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Emily Grossman

February 3, 2005 at 4:31 AM

(Disclaimer: my sincere apologies to the people whose children were truly and unfortunately sick this week. You know who you are. This story is not directed at you.)

Somehow, I get the distinct feeling that, rather than me being the teacher, I am actually the student, and it is the parents who are teaching me. They think I don't know, but I'm onto their conspiracy. My next objective will be to find the ringleader and take him down. Here's the theory.

My parents have organized weekly meetings to plan out their next lesson for the teacher. Two weeks ago, it was cancellation policy. Last week, they teamed up to see how good my babysitting skills were. I spent about an hour and a half unpaid time watching kids who were both dropped off early and picked up late. What am I going to do, pick them up by their scruffs and toss them into a sub-zero snow bank and let the wolves chew on their purple toes?

This week, they decided to place more emphasis on the sick student policy. They discussed effective loophole strategies, perfected the timing of their calls to coincide with other scheduled lesson times in order to leave a message on the machine (vs. speaking to me personally), and then polished up their best stories, sealed with waterproof smiles. One at a time, they cast their lines to see if the fish would bite. And what was I armed with? Nothing. Sick absences form a gaping hole in my existing policy. Combine that with the coincidental fact that this is the first week of the month and checks are due, and I have little chance at gleaning any pay this week.

During my second-to-last lesson today, I heard the answering machine: "This is [enter fibbing name here], and my daughter is sick, so we won't be making the lesson this week." Her lesson is fifteen minutes from now. Wow, they had so much consideration to call me in advance. I know, she must have come down with a sudden bout of food poisoning and was perfectly healthy up until now. I should give them the benefit of the doubt, shouldn't I?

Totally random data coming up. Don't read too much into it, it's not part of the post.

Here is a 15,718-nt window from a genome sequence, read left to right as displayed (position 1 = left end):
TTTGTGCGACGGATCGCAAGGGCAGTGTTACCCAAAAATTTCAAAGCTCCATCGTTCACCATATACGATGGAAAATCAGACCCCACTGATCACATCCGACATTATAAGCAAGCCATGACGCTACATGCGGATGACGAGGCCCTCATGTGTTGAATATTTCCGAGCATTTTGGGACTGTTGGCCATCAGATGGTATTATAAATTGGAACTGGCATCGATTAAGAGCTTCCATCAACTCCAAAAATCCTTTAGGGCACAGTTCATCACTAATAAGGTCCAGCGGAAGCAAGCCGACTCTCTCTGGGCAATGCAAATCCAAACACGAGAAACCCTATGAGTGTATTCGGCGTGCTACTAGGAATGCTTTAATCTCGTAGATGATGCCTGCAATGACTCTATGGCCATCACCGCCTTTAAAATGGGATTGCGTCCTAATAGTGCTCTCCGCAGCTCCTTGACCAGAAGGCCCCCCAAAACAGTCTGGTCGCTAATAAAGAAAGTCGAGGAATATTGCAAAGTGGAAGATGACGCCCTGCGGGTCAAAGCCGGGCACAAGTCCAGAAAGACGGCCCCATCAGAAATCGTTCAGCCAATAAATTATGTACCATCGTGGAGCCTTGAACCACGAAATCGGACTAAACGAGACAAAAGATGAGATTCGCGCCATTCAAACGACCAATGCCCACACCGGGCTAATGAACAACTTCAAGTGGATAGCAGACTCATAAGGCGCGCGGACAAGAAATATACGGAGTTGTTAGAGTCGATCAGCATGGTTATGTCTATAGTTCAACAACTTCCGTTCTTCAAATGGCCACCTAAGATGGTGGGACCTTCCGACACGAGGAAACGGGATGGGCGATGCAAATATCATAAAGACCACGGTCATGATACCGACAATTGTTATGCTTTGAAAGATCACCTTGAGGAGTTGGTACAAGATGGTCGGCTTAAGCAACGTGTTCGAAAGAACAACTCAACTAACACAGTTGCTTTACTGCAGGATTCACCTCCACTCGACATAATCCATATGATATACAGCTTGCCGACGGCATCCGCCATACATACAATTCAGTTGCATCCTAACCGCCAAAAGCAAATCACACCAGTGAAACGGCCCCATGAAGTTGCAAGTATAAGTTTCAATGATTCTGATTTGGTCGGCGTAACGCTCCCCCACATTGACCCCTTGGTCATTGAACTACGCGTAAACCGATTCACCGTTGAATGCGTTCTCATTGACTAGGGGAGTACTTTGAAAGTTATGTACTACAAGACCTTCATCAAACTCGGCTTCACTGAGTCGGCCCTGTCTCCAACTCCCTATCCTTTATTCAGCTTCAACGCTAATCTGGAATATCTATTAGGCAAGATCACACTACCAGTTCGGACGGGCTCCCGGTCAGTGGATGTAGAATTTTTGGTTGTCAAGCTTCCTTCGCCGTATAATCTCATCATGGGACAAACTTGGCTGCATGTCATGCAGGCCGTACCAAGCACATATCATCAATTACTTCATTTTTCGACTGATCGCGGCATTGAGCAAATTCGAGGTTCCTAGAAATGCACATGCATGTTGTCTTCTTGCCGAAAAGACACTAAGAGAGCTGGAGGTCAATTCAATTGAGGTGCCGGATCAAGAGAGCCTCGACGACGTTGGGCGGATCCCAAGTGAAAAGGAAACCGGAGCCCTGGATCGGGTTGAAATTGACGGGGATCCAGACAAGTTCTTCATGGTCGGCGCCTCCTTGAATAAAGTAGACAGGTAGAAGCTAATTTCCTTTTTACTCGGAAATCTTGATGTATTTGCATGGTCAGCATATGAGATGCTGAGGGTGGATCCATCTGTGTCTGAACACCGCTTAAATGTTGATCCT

Heck no. I finished the lesson and beelined it to the phone.

"[voice of sibling]Hello?"
"Hi, this is Emily Grossman."
"Oh, you want to speak to [Food-Poison Annie]?"
"Oh, and how is she?"
"Fine, here she is..."
"Hi, is your mother there?"
"Oh, no."
"I just wanted to let her know that the lesson will not be refunded, and wanted to offer a reschedule."
"We'll just come next week."

It was obvious that the girl didn't even know her role in the plot, she forgot to even sniffle or cough. I should focus her next week's lesson on how to make a more convincing story.

Who wants to guess what the objective of my own lesson will be next week? Injuries and spiritual healing? (Oh, wait, already done that.) Mass migration? UFO abductions?

From june rhee
Posted on February 3, 2005 at 7:35 PM
geez emily, life just hasn't been good to you lately, has it? you know, for what it's worth, the policy i decided to adopt for illnesses is - first illness with less than 24 hours notice gets waived. after the first, i ask them to reschedule. i've never had a problem after that. they either give me plenty of notice or just reschedule.
as for the kids you had to babysit, it sounds like the parents have no idea that you have a life outside of your job, and that your studio is also your personal space.
well, sorry to hear of your all your dilemnas, and i hope you get more considerate and professional parents/students soon.
From Sue Donim
Posted on February 4, 2005 at 2:42 AM
Hey Emily,

I suspect the conspiracy is global, since I too have had a Babysitting Week: 15 mins and 20 mins on consecutive days. My next proposed step will be to issue a written warning explaining that, since I cannot responsibly leave a child unattended on my doorstep, I will charge childcare fee at the same hourly rate as the lesson.

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